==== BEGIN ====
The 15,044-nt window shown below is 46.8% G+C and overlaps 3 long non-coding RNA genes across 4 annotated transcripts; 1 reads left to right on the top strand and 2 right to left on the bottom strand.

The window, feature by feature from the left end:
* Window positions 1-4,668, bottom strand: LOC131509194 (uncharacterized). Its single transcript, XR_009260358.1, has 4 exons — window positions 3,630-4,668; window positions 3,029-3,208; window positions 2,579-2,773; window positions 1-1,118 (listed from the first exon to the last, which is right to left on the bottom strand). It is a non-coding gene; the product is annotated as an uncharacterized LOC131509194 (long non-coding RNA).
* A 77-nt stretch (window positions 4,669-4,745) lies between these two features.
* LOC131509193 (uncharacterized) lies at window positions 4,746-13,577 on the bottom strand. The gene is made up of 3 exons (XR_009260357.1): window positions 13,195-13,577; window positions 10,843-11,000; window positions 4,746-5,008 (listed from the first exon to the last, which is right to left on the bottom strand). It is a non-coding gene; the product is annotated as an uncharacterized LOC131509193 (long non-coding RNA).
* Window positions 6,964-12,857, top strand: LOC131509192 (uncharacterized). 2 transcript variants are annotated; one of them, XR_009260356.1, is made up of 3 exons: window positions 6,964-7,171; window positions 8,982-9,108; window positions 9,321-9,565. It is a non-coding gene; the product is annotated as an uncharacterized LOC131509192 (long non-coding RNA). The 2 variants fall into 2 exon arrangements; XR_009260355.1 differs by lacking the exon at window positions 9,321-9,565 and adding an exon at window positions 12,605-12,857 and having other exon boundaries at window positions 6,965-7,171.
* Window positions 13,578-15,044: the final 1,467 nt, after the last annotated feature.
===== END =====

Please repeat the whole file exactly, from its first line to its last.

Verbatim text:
The 15,044-nt window shown below is 46.8% G+C and overlaps 3 long non-coding RNA genes across 4 annotated transcripts; 1 reads left to right on the top strand and 2 right to left on the bottom strand.

The window, feature by feature from the left end:
* Window positions 1-4,668, bottom strand: LOC131509194 (uncharacterized). Its single transcript, XR_009260358.1, has 4 exons — window positions 3,630-4,668; window positions 3,029-3,208; window positions 2,579-2,773; window positions 1-1,118 (listed from the first exon to the last, which is right to left on the bottom strand). It is a non-coding gene; the product is annotated as an uncharacterized LOC131509194 (long non-coding RNA).
* A 77-nt stretch (window positions 4,669-4,745) lies between these two features.
* LOC131509193 (uncharacterized) lies at window positions 4,746-13,577 on the bottom strand. The gene is made up of 3 exons (XR_009260357.1): window positions 13,195-13,577; window positions 10,843-11,000; window positions 4,746-5,008 (listed from the first exon to the last, which is right to left on the bottom strand). It is a non-coding gene; the product is annotated as an uncharacterized LOC131509193 (long non-coding RNA).
* Window positions 6,964-12,857, top strand: LOC131509192 (uncharacterized). 2 transcript variants are annotated; one of them, XR_009260356.1, is made up of 3 exons: window positions 6,964-7,171; window positions 8,982-9,108; window positions 9,321-9,565. It is a non-coding gene; the product is annotated as an uncharacterized LOC131509192 (long non-coding RNA). The 2 variants fall into 2 exon arrangements; XR_009260355.1 differs by lacking the exon at window positions 9,321-9,565 and adding an exon at window positions 12,605-12,857 and having other exon boundaries at window positions 6,965-7,171.
* Window positions 13,578-15,044: the final 1,467 nt, after the last annotated feature.